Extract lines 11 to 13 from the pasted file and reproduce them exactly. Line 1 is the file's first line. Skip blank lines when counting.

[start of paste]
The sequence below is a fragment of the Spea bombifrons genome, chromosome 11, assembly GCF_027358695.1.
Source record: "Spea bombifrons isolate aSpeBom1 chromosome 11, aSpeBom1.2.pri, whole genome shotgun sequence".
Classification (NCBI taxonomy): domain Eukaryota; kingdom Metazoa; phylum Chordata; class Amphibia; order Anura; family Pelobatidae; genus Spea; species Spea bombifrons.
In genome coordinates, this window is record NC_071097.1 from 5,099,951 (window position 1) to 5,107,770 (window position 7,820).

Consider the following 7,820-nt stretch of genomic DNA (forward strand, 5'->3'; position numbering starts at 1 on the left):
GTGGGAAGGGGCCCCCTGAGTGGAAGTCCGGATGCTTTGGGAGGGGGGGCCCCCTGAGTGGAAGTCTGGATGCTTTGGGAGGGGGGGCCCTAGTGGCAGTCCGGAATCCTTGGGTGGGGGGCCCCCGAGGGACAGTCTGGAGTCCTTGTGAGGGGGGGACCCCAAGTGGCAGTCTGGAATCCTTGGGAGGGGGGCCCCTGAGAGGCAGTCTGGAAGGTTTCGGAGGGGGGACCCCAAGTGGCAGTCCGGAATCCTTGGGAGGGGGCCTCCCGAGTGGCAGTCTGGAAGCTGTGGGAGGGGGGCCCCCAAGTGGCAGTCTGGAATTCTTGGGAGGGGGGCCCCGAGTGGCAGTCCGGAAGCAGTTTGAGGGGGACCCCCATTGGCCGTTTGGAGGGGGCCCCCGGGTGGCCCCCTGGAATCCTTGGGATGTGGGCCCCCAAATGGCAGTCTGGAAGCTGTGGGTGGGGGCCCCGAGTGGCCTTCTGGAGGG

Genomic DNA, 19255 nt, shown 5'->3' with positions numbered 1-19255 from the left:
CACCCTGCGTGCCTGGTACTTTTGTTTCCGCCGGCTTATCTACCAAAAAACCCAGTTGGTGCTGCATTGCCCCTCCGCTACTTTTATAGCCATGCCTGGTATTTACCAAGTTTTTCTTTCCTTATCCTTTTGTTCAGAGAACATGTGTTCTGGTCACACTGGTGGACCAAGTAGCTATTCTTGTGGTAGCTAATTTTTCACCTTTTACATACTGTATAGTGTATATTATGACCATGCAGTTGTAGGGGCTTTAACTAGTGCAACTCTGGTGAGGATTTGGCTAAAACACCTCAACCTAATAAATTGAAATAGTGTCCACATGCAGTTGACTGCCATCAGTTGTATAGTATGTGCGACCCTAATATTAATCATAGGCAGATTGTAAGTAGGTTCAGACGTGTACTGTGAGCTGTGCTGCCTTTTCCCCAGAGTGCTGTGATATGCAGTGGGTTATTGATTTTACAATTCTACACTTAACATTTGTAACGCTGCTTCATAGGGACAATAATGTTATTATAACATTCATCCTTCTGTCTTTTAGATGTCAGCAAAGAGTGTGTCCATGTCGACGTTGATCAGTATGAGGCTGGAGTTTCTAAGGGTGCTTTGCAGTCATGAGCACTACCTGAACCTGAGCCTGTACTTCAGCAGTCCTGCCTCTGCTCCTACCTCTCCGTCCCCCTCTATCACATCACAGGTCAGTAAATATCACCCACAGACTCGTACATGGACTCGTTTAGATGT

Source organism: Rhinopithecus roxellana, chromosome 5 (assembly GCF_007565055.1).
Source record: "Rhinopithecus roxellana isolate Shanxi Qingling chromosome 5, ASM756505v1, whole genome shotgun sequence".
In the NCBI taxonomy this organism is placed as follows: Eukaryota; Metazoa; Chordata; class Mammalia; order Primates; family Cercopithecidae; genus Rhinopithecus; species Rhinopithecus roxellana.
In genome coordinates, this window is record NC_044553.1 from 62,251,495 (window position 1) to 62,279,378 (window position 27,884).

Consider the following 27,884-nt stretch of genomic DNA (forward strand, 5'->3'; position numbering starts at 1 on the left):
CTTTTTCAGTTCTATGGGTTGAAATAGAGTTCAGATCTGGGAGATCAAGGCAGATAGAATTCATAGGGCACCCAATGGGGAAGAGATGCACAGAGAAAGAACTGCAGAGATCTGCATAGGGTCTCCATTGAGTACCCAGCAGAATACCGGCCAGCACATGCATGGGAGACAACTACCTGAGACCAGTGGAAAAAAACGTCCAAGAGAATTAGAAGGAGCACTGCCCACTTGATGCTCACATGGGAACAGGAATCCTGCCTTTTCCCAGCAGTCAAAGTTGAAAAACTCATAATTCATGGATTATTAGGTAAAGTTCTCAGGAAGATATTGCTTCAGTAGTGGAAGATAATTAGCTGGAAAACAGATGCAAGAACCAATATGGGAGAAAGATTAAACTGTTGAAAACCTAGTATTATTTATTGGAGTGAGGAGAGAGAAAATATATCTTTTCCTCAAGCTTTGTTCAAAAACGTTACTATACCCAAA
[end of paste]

In the NCBI taxonomy this organism is placed as follows: Eukaryota; Metazoa; Chordata; class Mammalia; order Primates; family Cercopithecidae; genus Rhinopithecus; species Rhinopithecus roxellana.
In genome coordinates, this window is record NC_044553.1 from 62,251,495 (window position 1) to 62,279,378 (window position 27,884).

Consider the following 27,884-nt stretch of genomic DNA (forward strand, 5'->3'; position numbering starts at 1 on the left):